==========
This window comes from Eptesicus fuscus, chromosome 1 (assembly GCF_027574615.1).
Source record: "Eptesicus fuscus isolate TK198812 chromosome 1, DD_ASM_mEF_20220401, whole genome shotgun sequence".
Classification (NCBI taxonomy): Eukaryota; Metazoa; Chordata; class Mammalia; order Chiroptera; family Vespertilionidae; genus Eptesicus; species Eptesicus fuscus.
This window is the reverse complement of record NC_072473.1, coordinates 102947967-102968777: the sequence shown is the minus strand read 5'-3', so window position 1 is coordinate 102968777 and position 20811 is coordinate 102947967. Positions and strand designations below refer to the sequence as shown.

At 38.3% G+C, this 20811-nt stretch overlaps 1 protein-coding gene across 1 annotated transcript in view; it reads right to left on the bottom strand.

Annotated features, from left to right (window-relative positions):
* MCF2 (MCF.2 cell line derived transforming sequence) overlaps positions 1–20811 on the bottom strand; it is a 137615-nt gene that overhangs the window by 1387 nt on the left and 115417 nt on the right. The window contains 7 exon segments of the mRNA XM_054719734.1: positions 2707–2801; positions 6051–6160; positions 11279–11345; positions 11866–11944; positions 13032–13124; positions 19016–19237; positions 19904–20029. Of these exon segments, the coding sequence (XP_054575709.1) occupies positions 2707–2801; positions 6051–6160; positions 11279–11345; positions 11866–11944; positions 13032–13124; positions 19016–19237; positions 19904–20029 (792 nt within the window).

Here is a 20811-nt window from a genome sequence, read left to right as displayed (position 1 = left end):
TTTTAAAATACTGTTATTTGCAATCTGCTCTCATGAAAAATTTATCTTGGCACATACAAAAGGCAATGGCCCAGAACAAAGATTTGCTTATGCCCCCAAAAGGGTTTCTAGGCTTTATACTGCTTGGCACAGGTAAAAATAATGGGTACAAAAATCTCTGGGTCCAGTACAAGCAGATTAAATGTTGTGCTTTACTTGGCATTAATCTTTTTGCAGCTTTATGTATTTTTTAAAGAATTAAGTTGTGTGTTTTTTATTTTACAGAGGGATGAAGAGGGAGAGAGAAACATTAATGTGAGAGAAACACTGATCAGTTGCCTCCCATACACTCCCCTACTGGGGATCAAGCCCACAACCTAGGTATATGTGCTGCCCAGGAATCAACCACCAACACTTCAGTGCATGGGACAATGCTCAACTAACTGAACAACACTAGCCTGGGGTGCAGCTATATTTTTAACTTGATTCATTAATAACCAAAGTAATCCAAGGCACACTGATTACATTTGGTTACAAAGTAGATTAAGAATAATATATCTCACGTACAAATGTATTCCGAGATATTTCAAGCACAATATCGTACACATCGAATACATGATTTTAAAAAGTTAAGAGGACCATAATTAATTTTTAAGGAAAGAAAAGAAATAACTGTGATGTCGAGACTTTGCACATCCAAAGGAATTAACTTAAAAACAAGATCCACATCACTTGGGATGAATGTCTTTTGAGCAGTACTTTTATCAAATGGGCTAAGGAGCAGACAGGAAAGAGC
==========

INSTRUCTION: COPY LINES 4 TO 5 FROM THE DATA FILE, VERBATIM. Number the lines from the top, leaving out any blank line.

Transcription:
This window is the reverse complement of record NC_072473.1, coordinates 102947967-102968777: the sequence shown is the minus strand read 5'-3', so window position 1 is coordinate 102968777 and position 20811 is coordinate 102947967. Positions and strand designations below refer to the sequence as shown.

At 38.3% G+C, this 20811-nt stretch overlaps 1 protein-coding gene across 1 annotated transcript in view; it reads right to left on the bottom strand.